The month was January, the year was 1966, and the decision was that Mickey Mantle was going to retire.
“When I came to New York a few days ago, I was seriously thinking of quitting. My shoulder hurts so much that I couldn’t even throw a ball, my legs will never be any better, and I was pretty discouraged. But Ralph Houk talked things over with me and told me what the people and the team expects, and now I feel better about it and I’m willing to try.”
Mickey Mantle was coming off the worst season of his career. He batted .255 with only 19 home runs and 46 RBIs in 122 games. A revealing statistic is that while Mickey appeared in 122 games, he completed only 36 of them.
At the age of 34, repeated injuries had finally destroyed the player who had been a faster runner than even Pedro Ramos and who had more power than Ted Williams.
“It got so that the last month of the season I couldn’t even throw the ball in from left field or bat left-handed. I hurt my shoulder playing football in the backyard with my sons and my brother Ray, who Ray blindsided me – just hit me from the blind side. The shoulder still bothers me.”
Mickey was referring to his right shoulder, which is the power shoulder for a left-handed batter.
In the 1957 World Series, Mickey was on second when Braves’ right hander Bob Buhl tried to pick him off, but Buhl’s throw sailed over Red Schoendienst’s head as the Braves’ second baseman leaped high into the air in a futile attempt to stop the ball.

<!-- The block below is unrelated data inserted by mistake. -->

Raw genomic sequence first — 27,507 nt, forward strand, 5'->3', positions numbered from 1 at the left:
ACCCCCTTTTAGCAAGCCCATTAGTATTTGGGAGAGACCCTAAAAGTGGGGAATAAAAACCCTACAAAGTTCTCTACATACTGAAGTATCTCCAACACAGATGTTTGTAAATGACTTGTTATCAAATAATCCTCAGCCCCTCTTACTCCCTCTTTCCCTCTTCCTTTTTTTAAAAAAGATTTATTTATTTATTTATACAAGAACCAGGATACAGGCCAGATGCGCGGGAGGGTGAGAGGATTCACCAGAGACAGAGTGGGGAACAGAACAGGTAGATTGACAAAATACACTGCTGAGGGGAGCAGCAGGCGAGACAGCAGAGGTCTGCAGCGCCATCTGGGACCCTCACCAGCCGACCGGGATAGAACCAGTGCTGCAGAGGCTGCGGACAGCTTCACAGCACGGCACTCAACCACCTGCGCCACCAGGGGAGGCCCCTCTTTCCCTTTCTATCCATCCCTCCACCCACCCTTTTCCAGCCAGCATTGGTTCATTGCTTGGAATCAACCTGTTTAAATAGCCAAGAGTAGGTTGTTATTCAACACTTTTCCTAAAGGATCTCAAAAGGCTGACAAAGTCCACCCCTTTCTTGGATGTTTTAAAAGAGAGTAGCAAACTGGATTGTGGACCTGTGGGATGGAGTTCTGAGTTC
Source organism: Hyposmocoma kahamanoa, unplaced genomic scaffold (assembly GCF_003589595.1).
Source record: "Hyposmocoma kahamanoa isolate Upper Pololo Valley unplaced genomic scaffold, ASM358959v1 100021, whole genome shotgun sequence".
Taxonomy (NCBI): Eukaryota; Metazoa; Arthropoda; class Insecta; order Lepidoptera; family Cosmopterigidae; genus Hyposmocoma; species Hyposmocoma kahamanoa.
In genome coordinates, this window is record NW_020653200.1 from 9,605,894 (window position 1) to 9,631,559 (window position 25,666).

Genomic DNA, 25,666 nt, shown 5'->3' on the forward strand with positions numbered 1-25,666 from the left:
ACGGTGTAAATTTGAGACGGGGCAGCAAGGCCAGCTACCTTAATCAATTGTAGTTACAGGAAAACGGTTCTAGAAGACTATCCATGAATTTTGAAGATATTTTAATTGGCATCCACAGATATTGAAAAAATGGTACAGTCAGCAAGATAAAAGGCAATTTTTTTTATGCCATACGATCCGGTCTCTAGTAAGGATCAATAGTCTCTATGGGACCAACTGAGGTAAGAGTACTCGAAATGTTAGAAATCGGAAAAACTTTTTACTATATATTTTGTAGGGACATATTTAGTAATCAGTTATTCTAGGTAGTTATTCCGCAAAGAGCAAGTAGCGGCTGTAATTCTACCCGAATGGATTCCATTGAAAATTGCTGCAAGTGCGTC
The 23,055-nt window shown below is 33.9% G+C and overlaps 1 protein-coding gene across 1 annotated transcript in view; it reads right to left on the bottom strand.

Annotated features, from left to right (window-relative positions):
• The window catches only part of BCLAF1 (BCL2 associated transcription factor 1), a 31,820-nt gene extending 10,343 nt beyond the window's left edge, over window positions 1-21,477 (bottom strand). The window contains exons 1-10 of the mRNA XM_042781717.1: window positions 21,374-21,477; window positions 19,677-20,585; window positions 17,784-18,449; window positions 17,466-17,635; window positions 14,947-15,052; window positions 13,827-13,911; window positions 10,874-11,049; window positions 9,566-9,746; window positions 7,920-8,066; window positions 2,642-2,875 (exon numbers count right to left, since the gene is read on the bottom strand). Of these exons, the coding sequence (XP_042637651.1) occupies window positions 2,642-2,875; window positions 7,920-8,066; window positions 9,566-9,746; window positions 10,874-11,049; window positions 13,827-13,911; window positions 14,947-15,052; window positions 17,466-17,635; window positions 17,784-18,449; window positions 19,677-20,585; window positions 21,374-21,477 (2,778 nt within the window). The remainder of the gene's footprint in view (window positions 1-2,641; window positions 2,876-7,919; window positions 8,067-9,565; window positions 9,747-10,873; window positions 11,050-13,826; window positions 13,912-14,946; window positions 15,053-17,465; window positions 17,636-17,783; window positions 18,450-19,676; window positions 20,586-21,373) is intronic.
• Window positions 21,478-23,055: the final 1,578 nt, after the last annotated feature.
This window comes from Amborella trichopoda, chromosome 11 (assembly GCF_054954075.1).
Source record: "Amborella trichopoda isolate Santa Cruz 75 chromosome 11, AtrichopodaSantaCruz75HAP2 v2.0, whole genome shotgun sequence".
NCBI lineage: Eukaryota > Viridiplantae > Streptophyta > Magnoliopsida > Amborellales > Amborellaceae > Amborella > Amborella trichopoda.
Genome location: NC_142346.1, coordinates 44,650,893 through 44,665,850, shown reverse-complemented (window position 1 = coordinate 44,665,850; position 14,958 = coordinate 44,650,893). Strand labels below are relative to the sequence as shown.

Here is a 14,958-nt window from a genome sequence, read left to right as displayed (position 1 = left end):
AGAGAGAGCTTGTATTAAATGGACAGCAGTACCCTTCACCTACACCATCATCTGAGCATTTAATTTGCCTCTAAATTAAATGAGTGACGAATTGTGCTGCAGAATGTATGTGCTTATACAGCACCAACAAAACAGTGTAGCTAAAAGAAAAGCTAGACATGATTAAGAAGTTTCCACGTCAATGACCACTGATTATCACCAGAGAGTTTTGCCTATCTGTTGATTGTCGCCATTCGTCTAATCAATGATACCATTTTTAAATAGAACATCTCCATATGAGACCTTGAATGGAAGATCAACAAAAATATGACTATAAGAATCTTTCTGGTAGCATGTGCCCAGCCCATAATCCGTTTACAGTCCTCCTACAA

As he came down, Schoendienst landed on Mickey’s right shoulder, causing one of the most significant of all the Mantle injuries.
Mickey could no longer handle the high fast ball when batting from the left side as he did before the shoulder injury and he no longer had a powerful throwing arm.
New York Yankees general manager Ralph Houk responded to the situation.
“…no one would want him to go out that way, but that he didn’t realize what he meant to the public, the Yankees, and his fellow players. Just having Mickey Mantle on the team has been a great influence on all of us. And I told him he didn’t realize how good he was.”
Houk told Mickey that he didn’t have to play every day. Manager Johnny Keane would pick his spots, not playing Mickey in second games of double headers and resting him when there was a day game after a night game. Mickey bought it.
Mickey once told his friend Tom Molito, who has written a book about their friendship that many consider superior to Jane Leavy's The Last Boy, that his greatest baseball regret was not finishing with a .300 career average.
After the 1965 season, Mickey’s lifetime batting average was .306, on base average was .426, and his slugging average was .576. He had hit 473 home runs and had 145 stolen bases in 179 attempts for a remarkable .810 average.
Mickey Mantle’s ranking among the all-time greats has increased slowly, but steadily over the last few years. Where would he rank if he hadn’t listened to Ralph Houk and retired after the 1965 season?
Durso, Joseph."Mantle Is Beset by Doubt; Mantle Is Beset by Doubts About His Baseball Future." New York Times. 16 January 1966, p. S1.
Koppett, Leonard. "Mays vs. Mantle: A Comparison; Injuries to Yankee Over Years Give Edge to Giant." New York Times. 12 December 1965, p. S2.